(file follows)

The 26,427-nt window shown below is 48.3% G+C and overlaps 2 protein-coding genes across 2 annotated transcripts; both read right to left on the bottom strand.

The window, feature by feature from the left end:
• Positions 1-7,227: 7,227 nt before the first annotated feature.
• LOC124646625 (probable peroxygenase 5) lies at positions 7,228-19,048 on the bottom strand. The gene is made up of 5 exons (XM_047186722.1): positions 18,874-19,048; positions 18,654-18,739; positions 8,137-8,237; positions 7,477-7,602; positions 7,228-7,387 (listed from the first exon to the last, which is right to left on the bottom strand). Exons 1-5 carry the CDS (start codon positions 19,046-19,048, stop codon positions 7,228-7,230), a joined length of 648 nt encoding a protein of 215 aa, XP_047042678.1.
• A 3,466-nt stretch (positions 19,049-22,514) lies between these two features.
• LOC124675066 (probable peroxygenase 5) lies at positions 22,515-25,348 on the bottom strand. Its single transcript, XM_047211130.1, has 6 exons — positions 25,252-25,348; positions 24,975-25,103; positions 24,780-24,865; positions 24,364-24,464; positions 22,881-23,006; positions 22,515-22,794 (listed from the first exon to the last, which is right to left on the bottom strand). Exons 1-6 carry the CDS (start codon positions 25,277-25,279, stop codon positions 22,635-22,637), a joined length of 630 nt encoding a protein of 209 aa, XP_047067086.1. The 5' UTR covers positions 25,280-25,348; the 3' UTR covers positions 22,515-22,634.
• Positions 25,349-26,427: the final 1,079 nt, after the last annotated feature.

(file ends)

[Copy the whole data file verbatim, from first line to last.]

The 26,427-nt window shown below is 48.3% G+C and overlaps 2 protein-coding genes across 2 annotated transcripts; both read right to left on the bottom strand.

The window, feature by feature from the left end:
• Positions 1-7,227: 7,227 nt before the first annotated feature.
• LOC124646625 (probable peroxygenase 5) lies at positions 7,228-19,048 on the bottom strand. The gene is made up of 5 exons (XM_047186722.1): positions 18,874-19,048; positions 18,654-18,739; positions 8,137-8,237; positions 7,477-7,602; positions 7,228-7,387 (listed from the first exon to the last, which is right to left on the bottom strand). Exons 1-5 carry the CDS (start codon positions 19,046-19,048, stop codon positions 7,228-7,230), a joined length of 648 nt encoding a protein of 215 aa, XP_047042678.1.
• A 3,466-nt stretch (positions 19,049-22,514) lies between these two features.
• LOC124675066 (probable peroxygenase 5) lies at positions 22,515-25,348 on the bottom strand. Its single transcript, XM_047211130.1, has 6 exons — positions 25,252-25,348; positions 24,975-25,103; positions 24,780-24,865; positions 24,364-24,464; positions 22,881-23,006; positions 22,515-22,794 (listed from the first exon to the last, which is right to left on the bottom strand). Exons 1-6 carry the CDS (start codon positions 25,277-25,279, stop codon positions 22,635-22,637), a joined length of 630 nt encoding a protein of 209 aa, XP_047067086.1. The 5' UTR covers positions 25,280-25,348; the 3' UTR covers positions 22,515-22,634.
• Positions 25,349-26,427: the final 1,079 nt, after the last annotated feature.